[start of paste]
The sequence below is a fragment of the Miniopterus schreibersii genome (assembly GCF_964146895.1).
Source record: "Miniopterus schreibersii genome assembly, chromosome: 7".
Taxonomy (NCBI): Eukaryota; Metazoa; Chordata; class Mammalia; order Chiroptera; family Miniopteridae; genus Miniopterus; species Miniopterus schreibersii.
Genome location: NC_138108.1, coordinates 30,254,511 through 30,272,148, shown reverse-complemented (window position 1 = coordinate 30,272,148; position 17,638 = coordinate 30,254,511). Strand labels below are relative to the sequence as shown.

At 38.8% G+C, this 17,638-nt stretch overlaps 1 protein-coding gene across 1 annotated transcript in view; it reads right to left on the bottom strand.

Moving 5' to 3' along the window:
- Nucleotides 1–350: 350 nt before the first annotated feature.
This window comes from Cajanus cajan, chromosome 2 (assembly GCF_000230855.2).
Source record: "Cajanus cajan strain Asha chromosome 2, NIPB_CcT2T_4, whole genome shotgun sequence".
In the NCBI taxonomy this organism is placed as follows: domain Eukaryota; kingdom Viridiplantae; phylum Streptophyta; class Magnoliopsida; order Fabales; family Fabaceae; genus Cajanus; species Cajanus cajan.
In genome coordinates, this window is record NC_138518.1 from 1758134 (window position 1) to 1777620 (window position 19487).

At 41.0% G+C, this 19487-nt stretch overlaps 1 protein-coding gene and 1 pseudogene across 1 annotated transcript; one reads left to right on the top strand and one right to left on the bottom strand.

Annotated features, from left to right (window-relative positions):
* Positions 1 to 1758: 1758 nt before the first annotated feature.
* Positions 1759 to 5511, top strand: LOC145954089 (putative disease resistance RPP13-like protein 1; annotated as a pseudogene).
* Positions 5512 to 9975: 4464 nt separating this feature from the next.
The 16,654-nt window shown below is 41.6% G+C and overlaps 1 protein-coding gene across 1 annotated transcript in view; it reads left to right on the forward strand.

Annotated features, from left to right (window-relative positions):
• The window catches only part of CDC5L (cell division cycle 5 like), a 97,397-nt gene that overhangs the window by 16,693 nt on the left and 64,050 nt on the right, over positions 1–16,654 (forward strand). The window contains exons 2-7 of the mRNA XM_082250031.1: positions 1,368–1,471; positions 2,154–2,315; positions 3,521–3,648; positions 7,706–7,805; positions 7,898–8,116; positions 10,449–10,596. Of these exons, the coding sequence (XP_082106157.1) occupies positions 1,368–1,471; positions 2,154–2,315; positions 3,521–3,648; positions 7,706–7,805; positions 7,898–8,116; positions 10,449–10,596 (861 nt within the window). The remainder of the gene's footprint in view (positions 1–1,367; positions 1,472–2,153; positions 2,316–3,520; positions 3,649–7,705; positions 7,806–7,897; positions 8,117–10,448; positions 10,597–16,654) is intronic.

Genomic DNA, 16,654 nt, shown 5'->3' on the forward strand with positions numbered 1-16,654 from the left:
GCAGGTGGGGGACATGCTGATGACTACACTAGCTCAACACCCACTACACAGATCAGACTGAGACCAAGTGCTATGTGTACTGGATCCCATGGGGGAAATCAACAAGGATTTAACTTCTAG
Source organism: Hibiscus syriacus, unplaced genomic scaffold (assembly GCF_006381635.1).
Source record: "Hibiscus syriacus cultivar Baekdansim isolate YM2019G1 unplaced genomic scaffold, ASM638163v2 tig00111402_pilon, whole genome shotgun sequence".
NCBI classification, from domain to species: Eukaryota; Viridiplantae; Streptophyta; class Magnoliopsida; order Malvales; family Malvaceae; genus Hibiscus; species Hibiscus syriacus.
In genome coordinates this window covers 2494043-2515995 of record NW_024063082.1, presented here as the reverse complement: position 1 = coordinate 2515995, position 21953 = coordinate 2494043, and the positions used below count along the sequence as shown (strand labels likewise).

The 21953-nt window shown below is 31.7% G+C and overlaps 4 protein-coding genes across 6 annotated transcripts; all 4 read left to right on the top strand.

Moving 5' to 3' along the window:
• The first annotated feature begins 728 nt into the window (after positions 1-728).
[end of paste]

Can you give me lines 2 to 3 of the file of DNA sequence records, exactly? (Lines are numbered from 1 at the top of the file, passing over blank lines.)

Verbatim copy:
Source record: "Miniopterus schreibersii genome assembly, chromosome: 7".
Taxonomy (NCBI): Eukaryota; Metazoa; Chordata; class Mammalia; order Chiroptera; family Miniopteridae; genus Miniopterus; species Miniopterus schreibersii.